He calls it his “vertical drop and horizontal tug,” and while the first part of that description is very, very correct, I would not suggest paying any attention to the second part about “horizontal tug.”
A tip of the hat to everyone who emailed me on this… I actually read it shortly after it was posted, in my morning golf sites browsing.
You’ll all remember how enthused I was about Brandel Chamblee’s book last year on the classic golf swing, “Anatomy of Greatness,” and he has returned with a piece he wrote for GolfWRX.
This is on how Rory McIlroy posted a picture that doesn’t show what he thinks it’s showing, and that’s the hands leading the ball at impact.
Thanks to targettom for forwarding me the Twitter images below.
I have a picture that Rory McIlroy with his assertion that he’s hitting the ball with an upward AoA and a forward leaning shaft with his driver, and the picture doesn’t prove that.
OK, everyone is talking about the posting purporting to “test” Brandel Chamblee’s assertions (and it’s news to me that Chamblee is the originator of something I’ve been saying myself for years now, and that Jack Nicklaus rejected in 1974, but whatever), that a restricted-hip swing is harmful to the lower back.
I was going to wait until tomorrow to post this confusing piece of non-analysis from Tom Stickney II over at Golf WRX, because I’m getting emails about it – you fellas are quick – so here goes, guys!
Thanks to Pat G. for sending me the link.
Wow, I’m loving this from Phil Mickelson!
I just mentioned in this morning’s earlier posting that Phil Mickelson, the second in career majors among active players (if you count Tiger Woods as “active,” which is a stretch, but whatever), is a classic golf swing adherent.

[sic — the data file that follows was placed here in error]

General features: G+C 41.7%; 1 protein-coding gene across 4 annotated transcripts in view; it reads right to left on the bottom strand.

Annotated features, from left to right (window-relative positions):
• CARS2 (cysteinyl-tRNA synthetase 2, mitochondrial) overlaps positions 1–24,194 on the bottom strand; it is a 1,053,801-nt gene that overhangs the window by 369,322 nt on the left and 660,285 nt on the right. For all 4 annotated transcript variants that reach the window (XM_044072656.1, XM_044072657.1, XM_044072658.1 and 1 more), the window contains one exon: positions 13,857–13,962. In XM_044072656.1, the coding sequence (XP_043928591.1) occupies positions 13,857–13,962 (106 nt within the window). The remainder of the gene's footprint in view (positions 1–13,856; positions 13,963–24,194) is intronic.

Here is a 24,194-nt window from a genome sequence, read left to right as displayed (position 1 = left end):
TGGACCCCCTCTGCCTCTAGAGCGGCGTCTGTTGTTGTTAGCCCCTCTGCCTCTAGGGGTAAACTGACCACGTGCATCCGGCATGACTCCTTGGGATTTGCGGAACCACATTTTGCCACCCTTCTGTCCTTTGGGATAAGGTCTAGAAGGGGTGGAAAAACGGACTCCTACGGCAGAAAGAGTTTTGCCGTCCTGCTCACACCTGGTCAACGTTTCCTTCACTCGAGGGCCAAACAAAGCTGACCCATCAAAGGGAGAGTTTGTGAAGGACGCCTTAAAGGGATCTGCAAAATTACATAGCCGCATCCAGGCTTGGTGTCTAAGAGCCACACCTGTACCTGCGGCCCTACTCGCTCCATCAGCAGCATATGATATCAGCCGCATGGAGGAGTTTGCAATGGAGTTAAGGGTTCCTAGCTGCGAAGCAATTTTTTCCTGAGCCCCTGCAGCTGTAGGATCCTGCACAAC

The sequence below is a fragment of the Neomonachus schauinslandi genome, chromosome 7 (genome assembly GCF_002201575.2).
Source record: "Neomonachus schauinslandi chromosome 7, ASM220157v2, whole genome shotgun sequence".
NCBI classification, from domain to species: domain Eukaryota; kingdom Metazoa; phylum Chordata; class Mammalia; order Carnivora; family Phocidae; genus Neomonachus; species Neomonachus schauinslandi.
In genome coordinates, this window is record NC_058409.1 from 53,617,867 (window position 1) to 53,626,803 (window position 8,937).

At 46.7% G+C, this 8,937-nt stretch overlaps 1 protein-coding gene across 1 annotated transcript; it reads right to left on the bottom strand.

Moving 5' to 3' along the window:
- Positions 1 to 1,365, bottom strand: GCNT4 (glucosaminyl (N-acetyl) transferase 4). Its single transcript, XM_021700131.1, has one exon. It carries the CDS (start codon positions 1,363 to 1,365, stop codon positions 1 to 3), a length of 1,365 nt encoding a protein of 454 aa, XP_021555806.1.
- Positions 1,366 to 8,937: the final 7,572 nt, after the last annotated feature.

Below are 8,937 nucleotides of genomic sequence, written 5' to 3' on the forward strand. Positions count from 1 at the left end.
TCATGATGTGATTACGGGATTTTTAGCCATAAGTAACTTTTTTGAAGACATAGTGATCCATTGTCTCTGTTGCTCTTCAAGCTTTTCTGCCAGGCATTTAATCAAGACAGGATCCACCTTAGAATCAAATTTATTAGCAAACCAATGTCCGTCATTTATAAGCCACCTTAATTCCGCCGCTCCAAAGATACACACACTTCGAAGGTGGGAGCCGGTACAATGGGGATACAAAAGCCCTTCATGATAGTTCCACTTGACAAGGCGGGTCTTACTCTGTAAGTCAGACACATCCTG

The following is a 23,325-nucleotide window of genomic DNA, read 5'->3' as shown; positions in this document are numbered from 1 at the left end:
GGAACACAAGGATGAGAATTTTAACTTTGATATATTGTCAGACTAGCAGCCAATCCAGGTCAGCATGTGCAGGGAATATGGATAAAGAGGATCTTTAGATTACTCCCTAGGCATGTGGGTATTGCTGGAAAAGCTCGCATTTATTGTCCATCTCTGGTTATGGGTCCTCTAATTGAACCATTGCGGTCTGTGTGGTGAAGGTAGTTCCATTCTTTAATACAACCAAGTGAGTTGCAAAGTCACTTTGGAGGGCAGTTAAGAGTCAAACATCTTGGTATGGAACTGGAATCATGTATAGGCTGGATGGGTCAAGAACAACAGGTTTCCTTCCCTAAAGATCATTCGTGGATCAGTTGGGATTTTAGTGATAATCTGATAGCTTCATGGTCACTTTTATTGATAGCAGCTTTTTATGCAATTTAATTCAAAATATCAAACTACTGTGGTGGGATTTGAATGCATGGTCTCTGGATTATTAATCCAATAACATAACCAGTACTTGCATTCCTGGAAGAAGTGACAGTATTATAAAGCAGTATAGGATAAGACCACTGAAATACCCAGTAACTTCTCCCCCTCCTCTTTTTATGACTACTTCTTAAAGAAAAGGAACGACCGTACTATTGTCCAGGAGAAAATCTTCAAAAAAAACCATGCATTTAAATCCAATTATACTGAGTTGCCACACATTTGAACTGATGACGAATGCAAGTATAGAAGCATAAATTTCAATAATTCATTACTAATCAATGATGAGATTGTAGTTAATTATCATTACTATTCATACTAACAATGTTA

I read a very interesting comment by Gary Player yesterday from the GeoffShackelford blog, and I think it illustrates perfectly the dilemma faced by Modern Golf Swing advocates – they have to admit that players are breaking down swinging this way.
I didn’t hear the original comments by either Brandel Chamblee or Frank Nobilo, but I can assume that Player was responding to the implication that players are over the hill after 30, whomever did so.
If you have been wondering why I’ve been pushing so hard on Brandel Chamblee’s book “The Anatomy of Greatness,” then you obviously haven’t read it yet – because once you do, you’ll understand why.
This has never been about my trying to carve out a niche in the game of golf, or to earn a living teaching the golf swing – it has been my focus on changing the golf swing back to the proper fundamentals of the Classic Golf Swing era.
OK, now that people have had their first glance at Brandel Chamblee’s excellent work “The Anatomy of Greatness,” we can continue to examine it.
I didn’t do so before, because no one would have known what I was talking about, since I got to read it weeks in advance of the release (thanks, Brian Lewis from Classics of Golf!).
I was sent a Youtube link by one of my Wax Golf readers (thanks Benoit, what a nostalgic feeling I had, watching this!), from my own account, mind you – and here is the proof of what Brandel Chamblee’s book “The Anatomy of Greatness” asserts…
This swing model of mine, developed in 2013 and my first independent swing model (all previous models had been developed studying another person’s swing theory), is the same in principle as my current and last swing model.